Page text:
If an exchange is wealthy enough and plans ahead to have an emergency fund, it can compensate its customers if its operation is hacked, Jevans said. If not, they often goes out of business.
“Not every exchange is so wealthy or has so much foresight. It just goes, pop, ‘We’re out of business. Sorry, you’re all screwed,’” he said.
One of the biggest heists happened in early December, when the crypto trading platform Bitmart announced that hackers broke into a company account and stole almost $200 million. The company froze all customer transactions for three days before it allowed them to trade their money again.
The problem is exacerbated because many cryptocurrency projects, intent on avoiding government regulations, set up in countries whose law enforcement agencies don’t have much power to go after transnational hackers. Or if they are hacked, they tend to be less likely to call for government help on ideological grounds, said Beth Bisbee, head of U.S. investigations at Chainalysis, a company that tracks cryptocurrency transactions for both private companies and government agencies.
“The ecosystem, in general, they want to be anti-bank and anti-oversight,” Bisbee said. “So when something like that happens, they’re not necessarily wanting to work with law enforcement, even though they’d be considered to be a victim and it’d be valuable for them to.”
While exchange hacks offer some similarities to the bank heists of old, they don’t leave behind the hallmarks that once made them front-page news. Public scrutiny of these hacks can be lacking despite the large dollar amounts. Most exchange hackers are not caught, leaving little closure for consumers. And there is rarely any physical evidence or real-world aftermath: no traumatized bank tellers or perp walks.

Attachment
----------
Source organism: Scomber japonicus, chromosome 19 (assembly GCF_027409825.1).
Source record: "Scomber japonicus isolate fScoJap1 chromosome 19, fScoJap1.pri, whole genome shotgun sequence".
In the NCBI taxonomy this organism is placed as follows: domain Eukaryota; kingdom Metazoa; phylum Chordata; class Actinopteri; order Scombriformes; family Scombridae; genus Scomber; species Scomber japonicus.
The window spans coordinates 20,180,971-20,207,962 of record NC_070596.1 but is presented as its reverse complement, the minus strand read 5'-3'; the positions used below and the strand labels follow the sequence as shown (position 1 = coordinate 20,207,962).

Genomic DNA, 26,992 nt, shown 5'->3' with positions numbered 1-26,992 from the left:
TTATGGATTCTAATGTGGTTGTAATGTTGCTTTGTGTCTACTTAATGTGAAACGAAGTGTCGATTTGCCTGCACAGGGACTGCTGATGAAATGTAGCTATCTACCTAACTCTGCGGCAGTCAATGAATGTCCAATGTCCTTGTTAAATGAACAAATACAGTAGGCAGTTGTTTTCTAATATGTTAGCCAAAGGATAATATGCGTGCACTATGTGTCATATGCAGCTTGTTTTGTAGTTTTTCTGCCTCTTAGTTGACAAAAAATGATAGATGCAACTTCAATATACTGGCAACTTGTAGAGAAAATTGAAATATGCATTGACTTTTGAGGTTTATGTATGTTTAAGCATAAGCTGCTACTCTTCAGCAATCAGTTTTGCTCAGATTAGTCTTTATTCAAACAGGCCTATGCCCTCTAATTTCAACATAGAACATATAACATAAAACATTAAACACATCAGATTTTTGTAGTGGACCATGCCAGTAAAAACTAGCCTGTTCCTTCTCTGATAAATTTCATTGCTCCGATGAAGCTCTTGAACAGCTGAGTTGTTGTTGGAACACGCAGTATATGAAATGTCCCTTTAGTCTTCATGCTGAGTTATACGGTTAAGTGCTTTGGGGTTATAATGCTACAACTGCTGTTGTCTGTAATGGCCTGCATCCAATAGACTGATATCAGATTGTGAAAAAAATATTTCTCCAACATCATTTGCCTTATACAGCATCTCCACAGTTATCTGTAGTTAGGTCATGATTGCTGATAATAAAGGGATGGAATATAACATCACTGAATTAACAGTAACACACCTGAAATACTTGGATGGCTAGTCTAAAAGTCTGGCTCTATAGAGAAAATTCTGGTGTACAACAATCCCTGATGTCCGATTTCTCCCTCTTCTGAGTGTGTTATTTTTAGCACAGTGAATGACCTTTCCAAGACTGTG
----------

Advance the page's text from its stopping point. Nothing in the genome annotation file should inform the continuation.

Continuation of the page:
But some hacks do have happy endings. In one bizarre, public case, a hacker stole $600 million from the cryptocurrency platform Poly Network. Instead of blaming the thief, the company decided to appeal to his better nature, calling him “Mr. White Hat,” which is a cybersecurity term for a researcher working to help make things more secure. Poly Network thanked him for exposing a flaw in its code and asked for the money back. The hacker eventually relented and returned it all.
But those instances are rare. Usually, when major law enforcement agencies tackle a major cryptocurrency hack, they try to follow every lead, an exhausting process that moves far slower than the criminals they’re chasing.
Claire Georges, the deputy spokesperson for Europol, the European Union’s international law enforcement agency, said the agency is aware of a number of cases against hackers who steal digital assets. But she said building a solid case is a long, slow process that doesn’t keep up with the pace of attacks.
“We have a number of investigations going as we speak,” Georges said. “They take a long time, because we also would want to take down the whole criminal network,” she said. “These cases often feed into other cases.”
“They could go on forever,” she said. “These investigations usually take time.”